"The Celebration", unfortunately, violates another rule from the Vow because it
neatly falls into the genre of a family drama, with its story of a patriarch's
60th birthday party and the dark family secrets that emerge during the
weekend's festivities. But the film is deliciously alive with an infectious,
playful mise-en-scene: choppy jump cuts, unsettling audio shifts, stuttered
background music, underlit rooms that bleed a copper digital glow on the image.
And the story itself is wickedly unraveled in a stellar ensemble job from a
half-dozen main characters. Not surprisingly, October Films picked up North
American distribution rights just the other day, a fitting complement to
their early acquisition of Von Trier's "The Idiots", announced before the
When the Dogma '95 certificate flashed on screen at this morning's screening of
"The Idiots", the audience greeted it with both cheers and jeers. But by the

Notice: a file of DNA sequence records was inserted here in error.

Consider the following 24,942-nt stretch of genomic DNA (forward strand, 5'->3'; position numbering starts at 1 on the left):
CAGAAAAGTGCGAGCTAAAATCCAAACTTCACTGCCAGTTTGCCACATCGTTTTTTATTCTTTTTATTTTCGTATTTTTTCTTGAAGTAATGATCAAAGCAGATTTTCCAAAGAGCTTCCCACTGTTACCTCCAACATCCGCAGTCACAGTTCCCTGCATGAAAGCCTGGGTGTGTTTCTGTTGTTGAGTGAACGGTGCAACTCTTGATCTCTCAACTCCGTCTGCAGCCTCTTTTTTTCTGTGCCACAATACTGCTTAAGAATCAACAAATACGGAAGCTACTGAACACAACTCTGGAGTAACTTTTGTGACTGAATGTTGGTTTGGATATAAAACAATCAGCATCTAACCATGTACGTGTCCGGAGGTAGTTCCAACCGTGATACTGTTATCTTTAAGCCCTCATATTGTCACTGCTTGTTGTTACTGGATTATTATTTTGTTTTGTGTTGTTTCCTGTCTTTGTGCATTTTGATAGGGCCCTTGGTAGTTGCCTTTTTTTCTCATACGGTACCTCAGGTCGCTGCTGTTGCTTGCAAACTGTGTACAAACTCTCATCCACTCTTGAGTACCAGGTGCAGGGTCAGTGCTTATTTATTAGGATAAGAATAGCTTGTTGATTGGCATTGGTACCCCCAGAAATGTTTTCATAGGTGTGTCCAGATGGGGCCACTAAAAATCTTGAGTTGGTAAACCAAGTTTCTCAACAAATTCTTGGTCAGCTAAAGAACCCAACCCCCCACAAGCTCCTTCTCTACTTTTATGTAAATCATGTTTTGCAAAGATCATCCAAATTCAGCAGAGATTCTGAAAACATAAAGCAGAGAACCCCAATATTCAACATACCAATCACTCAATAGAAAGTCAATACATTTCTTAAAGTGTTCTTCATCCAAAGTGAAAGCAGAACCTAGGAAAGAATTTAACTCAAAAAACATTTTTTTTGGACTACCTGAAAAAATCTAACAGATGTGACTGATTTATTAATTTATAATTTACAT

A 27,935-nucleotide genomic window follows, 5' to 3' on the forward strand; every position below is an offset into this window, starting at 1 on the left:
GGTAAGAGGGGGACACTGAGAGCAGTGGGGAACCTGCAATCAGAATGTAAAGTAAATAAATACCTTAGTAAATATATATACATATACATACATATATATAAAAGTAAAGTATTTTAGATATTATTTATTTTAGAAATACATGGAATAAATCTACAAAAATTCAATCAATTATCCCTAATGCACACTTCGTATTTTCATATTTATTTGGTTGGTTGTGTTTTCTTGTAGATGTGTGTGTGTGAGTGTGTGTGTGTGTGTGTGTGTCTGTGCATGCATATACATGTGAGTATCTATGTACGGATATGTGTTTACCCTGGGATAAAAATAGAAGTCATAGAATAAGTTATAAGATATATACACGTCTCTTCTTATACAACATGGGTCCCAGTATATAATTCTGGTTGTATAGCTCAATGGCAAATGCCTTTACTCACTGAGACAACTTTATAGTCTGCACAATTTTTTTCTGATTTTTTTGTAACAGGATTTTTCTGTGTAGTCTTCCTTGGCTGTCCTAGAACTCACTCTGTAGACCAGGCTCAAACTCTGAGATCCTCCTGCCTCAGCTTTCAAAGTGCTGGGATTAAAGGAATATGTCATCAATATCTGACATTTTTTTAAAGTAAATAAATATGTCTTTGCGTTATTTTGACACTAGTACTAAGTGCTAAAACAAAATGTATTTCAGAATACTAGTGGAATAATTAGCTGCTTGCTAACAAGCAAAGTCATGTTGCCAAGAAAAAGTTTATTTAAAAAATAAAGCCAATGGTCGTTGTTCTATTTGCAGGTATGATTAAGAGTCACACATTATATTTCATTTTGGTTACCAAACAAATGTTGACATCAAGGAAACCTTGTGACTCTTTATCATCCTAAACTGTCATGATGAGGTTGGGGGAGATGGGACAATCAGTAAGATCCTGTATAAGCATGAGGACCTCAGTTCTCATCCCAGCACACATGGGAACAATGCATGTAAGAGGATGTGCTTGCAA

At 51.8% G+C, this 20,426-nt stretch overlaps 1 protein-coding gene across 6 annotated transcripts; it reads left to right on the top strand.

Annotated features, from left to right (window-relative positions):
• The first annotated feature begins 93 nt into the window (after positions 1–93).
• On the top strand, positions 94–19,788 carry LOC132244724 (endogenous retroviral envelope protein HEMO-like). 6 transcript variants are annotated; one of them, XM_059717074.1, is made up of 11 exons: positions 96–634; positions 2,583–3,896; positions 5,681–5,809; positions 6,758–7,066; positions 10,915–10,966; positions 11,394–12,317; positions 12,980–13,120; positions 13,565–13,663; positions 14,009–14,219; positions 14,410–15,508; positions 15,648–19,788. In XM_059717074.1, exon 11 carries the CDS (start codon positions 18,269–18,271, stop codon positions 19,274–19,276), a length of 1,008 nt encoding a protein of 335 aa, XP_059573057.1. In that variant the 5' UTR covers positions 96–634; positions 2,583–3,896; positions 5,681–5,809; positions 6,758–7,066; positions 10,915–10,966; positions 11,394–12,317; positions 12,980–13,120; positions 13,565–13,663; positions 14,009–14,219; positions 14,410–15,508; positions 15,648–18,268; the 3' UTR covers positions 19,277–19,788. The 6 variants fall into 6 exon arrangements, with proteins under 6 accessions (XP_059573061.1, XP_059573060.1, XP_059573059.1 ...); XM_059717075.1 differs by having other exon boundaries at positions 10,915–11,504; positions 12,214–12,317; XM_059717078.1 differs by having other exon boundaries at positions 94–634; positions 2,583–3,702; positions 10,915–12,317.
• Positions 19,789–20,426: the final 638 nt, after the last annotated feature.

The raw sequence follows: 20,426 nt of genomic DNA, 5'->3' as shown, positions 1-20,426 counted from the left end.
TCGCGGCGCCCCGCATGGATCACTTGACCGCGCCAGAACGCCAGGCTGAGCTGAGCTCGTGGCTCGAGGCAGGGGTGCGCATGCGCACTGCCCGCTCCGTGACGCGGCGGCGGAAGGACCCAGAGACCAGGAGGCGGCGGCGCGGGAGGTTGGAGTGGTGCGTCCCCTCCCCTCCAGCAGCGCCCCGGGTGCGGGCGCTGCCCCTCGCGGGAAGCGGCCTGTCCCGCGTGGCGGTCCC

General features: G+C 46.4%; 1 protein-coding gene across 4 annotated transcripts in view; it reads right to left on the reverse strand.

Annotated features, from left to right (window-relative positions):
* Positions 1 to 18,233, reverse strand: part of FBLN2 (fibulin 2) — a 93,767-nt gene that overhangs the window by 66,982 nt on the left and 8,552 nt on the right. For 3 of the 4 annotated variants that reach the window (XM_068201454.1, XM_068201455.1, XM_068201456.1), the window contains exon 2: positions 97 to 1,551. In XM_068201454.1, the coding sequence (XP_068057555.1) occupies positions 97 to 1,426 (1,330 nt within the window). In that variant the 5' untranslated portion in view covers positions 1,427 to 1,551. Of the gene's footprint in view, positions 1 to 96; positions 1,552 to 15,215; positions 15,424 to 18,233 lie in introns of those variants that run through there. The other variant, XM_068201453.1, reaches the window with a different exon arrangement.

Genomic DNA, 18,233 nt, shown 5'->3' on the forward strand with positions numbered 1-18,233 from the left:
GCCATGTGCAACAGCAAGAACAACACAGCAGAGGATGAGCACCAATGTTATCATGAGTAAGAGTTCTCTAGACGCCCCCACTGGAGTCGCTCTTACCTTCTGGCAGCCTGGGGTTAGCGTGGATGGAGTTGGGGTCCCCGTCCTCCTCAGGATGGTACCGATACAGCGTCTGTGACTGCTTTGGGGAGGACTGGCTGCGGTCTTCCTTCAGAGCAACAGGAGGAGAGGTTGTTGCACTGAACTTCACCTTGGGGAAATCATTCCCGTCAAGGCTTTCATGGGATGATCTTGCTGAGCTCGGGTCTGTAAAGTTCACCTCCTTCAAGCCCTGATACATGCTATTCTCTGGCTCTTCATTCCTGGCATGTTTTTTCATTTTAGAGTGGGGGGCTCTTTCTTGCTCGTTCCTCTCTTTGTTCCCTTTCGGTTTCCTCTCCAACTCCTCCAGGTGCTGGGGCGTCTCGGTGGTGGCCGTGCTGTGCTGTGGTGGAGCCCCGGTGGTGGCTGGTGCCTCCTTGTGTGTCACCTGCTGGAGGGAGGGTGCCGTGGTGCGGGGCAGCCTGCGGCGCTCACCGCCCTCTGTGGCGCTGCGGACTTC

end of Von Trier's film, loud applause was joined by whistles and happy whoo-
hah's -- affirmation indeed. "The Idiots" continues Von Trier's wildly
provocative storytelling and follows a group of people who decide to act
mentally retarded and occasionally go out into the world to see who they can
fool. "Find your internal idiot," the characters preach to each other while
they stumble around with faux-twisted limbs and saliva running down their
chins. Even some characters in the movie find the premise deeply offensive;
and watching Von Trier deftly tightwalk between satire and earnestness is what
makes the movie so absorbing. Expect healthy trimming from this version of
the film: October will have to either risk releasing it unrated or just simply
cut out the dozen or so shots of on-camera erections, vaginal penetration,
orgiastic groping, and even a close-up crotch shot of a man peeing.
Meanwhile, Cannes has only four more days before "Godzilla" stomps on the
Croisette and closes down the Festival. Still to screen are Todd Haynes' hot-
ticket "Velvet Goldmine", John Turturro's "Illuminata" and past Palme d'Or winner
Theo Angelopoulos with "Mia Eoniotta Ke Mia Miera" (Forever and a Day).